75 Acre Development Property
MULTI-FAMILY Comox Valley opportunity for mul�-family/pa�o home development. Plans available. For Sale | $6,600,000
4901 & 4951 Jordan Ave, Nanaimo
Build-to-suit opportunity located in Nanaimo’s most successful business park. Approximately 1.63 acres. For Sale or For Lease
D - 2517 Bowen Rd, Nanaimo
9564 Chemainus Rd, Chemainus
1811 Comox Ave, Comox
RARE OPPORTUNITY to posi�on your business in the Co-op Centre. Approx 18,550 sq � commercial space. For Lease | $11.75 per sq �
Mixed use commercial/residen�al complex, 2 commercial units & 2,434 sq � residen�al unit. For Sale | $539,000
Investor Alert! 7,295 sq �, comprised of 3 strata units located in downtown Comox. For Sale or For Lease
6201 Doumont Rd, Nanaimo
Excellent 2.55 acre investment opportunity with 3 separate buildings including a well-established Pub. For Sale | $1,698,000
Information contained herein has been obtained from the owners or sources deemed reliable by DTZ Nanaimo Real Estate Ltd. While we have no reason to doubt its accuracy, we regret we cannot guarantee such information. All measurements and other information herein should be independently verified by the reader or prospective user and is subject to the user’s own inspection of the premises and due diligence work and to the user’s satisfaction with the results of such review.
LEADERS LAUNCH BUSINESS FOR A BETTER NANAIMO BY MARK MACDONALD PUBLISHER
ANAIMO - Stephen Struthers and some friends want to build a better Nanaimo. Struthers, an investment adv i sor w it h Investors Group, Mark Koch of RE/ MAX of Nanaimo, Laura Allen and Kara Duncan of, Duncan Allen Law, and Philip Birrer of Barber & Haime Chartered Accountants, decided to do something about it, and formed Businesses for a Better Nanaimo last July. Their goal is to support local charities and notfor-profit organizations in Nanaimo. Their inaugural fundraiser, ‘The Dinner of Lights’ November 8 saw a sold-out extravaganza at the Nanaimo Golf Club raise close to $5,000 towards new operating lights for the Nanaimo and District Hospital Association. “We’re not doing any fundraising at the events,” says Struthers, noting tickets were $250 per person. “All of the fundraising money and value is included in the ticket price, so our guests could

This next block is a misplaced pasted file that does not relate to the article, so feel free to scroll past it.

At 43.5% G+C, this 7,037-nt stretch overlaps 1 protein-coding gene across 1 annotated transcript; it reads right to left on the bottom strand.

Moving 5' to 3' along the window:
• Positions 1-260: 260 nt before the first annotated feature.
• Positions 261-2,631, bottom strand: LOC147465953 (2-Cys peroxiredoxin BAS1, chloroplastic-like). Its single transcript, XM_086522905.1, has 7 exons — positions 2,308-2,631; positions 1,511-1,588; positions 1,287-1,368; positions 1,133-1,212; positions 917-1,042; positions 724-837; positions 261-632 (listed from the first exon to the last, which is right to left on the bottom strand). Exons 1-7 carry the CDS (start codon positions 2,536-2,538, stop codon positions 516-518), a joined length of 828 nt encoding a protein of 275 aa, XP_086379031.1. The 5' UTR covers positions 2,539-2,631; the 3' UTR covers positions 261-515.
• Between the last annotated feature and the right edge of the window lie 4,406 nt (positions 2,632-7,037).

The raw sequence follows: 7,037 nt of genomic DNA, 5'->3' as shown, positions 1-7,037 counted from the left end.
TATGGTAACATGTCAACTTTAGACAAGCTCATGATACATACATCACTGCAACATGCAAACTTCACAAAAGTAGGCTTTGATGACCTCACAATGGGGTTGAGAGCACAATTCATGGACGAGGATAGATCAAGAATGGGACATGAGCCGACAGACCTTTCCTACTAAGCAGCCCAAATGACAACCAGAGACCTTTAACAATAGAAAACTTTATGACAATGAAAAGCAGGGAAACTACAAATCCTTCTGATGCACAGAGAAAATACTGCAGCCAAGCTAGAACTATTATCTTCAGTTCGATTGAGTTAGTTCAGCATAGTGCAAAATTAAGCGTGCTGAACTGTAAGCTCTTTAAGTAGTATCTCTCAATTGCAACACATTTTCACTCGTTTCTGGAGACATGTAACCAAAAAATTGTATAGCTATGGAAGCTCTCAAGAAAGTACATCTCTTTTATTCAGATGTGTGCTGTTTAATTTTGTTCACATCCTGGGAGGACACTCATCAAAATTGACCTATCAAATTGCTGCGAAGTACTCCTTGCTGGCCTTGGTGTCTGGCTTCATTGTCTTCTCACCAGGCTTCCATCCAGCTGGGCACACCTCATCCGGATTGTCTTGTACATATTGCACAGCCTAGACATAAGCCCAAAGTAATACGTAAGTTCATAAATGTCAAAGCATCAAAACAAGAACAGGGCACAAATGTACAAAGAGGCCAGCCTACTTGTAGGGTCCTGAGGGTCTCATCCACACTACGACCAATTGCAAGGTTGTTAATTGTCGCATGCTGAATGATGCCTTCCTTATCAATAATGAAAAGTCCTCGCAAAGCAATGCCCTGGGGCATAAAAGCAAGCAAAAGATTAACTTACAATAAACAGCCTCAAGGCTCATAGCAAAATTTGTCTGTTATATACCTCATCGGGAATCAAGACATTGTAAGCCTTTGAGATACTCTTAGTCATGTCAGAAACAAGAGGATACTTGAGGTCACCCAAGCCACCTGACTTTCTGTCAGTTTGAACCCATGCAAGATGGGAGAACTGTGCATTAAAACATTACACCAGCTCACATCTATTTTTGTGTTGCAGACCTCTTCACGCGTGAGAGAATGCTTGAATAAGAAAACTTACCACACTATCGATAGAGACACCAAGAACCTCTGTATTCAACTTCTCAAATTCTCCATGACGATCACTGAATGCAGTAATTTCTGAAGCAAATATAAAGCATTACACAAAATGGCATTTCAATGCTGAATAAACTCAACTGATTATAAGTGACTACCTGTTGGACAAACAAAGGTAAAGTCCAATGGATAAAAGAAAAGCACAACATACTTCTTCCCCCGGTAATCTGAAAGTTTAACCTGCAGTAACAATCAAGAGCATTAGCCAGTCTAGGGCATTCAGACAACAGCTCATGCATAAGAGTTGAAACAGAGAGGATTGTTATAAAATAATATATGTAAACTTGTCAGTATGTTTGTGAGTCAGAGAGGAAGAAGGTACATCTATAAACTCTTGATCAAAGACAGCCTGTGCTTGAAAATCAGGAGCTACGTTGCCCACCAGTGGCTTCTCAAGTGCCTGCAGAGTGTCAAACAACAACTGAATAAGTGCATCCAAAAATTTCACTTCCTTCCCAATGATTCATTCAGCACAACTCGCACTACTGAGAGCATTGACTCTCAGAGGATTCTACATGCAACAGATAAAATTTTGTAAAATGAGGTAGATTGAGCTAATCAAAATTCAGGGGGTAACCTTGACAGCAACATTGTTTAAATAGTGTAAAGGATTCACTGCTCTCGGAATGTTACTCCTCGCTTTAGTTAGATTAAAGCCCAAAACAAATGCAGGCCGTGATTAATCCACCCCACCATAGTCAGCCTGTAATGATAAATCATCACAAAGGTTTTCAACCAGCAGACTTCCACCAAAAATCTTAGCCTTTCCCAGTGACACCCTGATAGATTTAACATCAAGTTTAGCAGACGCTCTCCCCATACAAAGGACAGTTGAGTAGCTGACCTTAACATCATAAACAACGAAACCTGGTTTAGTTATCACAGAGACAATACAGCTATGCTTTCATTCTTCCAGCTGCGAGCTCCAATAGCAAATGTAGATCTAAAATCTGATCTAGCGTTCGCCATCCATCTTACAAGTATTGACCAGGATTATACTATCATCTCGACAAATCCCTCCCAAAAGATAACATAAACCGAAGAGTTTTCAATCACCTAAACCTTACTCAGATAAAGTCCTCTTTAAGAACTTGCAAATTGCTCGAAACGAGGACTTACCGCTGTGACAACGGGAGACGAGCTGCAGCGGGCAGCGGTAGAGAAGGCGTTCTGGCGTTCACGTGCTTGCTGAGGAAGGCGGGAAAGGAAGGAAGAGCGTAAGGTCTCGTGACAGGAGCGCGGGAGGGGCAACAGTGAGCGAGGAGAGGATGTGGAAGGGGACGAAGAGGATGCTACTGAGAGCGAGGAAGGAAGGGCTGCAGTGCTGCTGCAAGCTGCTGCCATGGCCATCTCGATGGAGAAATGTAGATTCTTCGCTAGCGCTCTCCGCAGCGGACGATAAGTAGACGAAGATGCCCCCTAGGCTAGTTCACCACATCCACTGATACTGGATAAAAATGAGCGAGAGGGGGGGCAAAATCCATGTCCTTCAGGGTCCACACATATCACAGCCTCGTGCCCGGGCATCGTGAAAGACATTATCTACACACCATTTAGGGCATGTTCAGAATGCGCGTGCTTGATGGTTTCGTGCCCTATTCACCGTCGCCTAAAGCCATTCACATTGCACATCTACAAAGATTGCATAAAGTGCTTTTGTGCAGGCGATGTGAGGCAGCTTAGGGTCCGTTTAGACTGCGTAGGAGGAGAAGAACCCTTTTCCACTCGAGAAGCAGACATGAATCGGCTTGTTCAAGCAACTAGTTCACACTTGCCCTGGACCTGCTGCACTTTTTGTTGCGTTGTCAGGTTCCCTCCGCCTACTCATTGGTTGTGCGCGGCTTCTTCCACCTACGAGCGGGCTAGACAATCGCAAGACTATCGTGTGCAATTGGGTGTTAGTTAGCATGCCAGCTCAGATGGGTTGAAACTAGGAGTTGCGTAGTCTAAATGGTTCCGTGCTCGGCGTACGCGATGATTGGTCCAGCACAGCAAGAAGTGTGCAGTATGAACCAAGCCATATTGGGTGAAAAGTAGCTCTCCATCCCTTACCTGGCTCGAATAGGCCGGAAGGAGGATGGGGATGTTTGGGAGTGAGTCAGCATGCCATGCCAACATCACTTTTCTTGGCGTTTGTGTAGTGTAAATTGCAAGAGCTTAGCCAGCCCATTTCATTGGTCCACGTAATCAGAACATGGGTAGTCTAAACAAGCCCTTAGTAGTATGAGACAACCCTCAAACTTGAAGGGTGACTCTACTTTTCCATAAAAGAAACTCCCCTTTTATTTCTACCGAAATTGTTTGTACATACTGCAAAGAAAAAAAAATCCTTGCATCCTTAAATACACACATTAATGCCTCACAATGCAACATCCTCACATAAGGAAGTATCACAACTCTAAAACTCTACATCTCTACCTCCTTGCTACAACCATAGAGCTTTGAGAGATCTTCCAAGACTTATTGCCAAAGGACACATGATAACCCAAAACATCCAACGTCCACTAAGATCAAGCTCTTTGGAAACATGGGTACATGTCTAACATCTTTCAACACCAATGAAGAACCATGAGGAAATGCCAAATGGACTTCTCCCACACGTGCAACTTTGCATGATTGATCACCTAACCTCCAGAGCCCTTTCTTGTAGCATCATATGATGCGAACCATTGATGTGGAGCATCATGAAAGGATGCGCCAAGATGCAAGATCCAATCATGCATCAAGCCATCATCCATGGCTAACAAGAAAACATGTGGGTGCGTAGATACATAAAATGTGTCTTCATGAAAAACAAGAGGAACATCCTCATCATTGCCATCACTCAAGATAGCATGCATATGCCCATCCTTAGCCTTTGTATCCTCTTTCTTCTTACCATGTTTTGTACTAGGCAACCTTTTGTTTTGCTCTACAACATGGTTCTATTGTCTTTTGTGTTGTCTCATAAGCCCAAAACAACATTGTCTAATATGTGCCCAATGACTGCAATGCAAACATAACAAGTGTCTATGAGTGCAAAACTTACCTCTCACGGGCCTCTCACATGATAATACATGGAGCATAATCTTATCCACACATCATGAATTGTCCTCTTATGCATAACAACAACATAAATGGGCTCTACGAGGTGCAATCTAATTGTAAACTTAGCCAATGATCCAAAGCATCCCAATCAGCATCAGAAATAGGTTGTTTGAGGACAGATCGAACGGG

Stephen Struthers enjoy the evening without digging into their wallets.” Guests were treated to chauffeured car service, a French full course dinner paired with a collection of French wines, entertainment featuring musicians from the Vancouver Island Symphony, a private firework display overlooking the 18th green, and a grand door prize of a luxury weekend getaway for two to Seattle valued at $2,000. “We decided to get more involved in our community and it became our vision to continue our philanthropic initiatives for years to
Discovery needs willing partners. When you remember the BC Cancer Foundation in your will, you’ll be supporting world-renowned research in BC that is shaping the future of cancer care in your community. Please be sure to use the full legal name of our organization:
BC Cancer Foundation Registration Number: 11881 8434 RR0001
come,” Struthers adds. “In order to accomplish our goal we quickly realized that we would need a larger team.“ They now have a board of directors and event committee, which includes Trina Brubaker of Johnston Franklin Lawyers, Judi Carter and Barbara Grubb of Origin at Longwood, Matthew Evans of Fox Creative, May MacKay of Maison Redecorating and Staging, and videographer/photographer Wesley Holmes of The Flav’r Shop. “We now had a team with a vision to support local charities and not for profit organizations to help better Nanaimo as a whole for all who share it,” Struthers says. “Together we brainstormed ideas and chose the NDHF. Our rational was that anyone could use health care services at any time. On top of that, Nanaimo Regional General Hospital is the largest employer in the community. We felt this would be great way to touch all corners of Nanaimo both geographically and socio-economically.” For further information, contact Struthers at Stephen.Struthers@investorsgroup.com
Your legacy: a better future for everyone touched by cancer
IS C MI
Please give generously during the 2014 Christmas Kettle Campaign. www.SalvationArmy.ca/BritishColumbia
CORPORATE GIVING MATTERS “We want research Business donations help BC Cancer Foundation fund important research
orporate donations m a ke a l l t he d i fference to the BC Cancer Foundation. The fou ndation’s president and CEO Doug Nelson said that donations by business represent 10 – 15% of total donations annually and because they tend to be consistent, they allow the foundation to commit to research projects in a timely manner. Corporate support takes the form of sponsori ng events such as the R ide to Conquer Cancer or the upcoming Jingle Mingle in Victoria Dec. 4. Corporations also make direct donations to particular projects and many participate by fielding teams i n the R ide to Conquer Cancer. “Corporate sponsorship allows us to put on very high calibre events that give people the opportunity
projects to turn into care options for patients down the road.” DOUG NELSON PRESIDENT AND CEO, BC CANCER FOUNDATION
to make individual donations,” Nelson said, noting that the BC Cancer Foundation tends to get strong support because so many people have been touched by cancer. “There is a common denominator,” he said. “They want to make a difference to the lives of cancer pat i e n t s h e re i n B r it i s h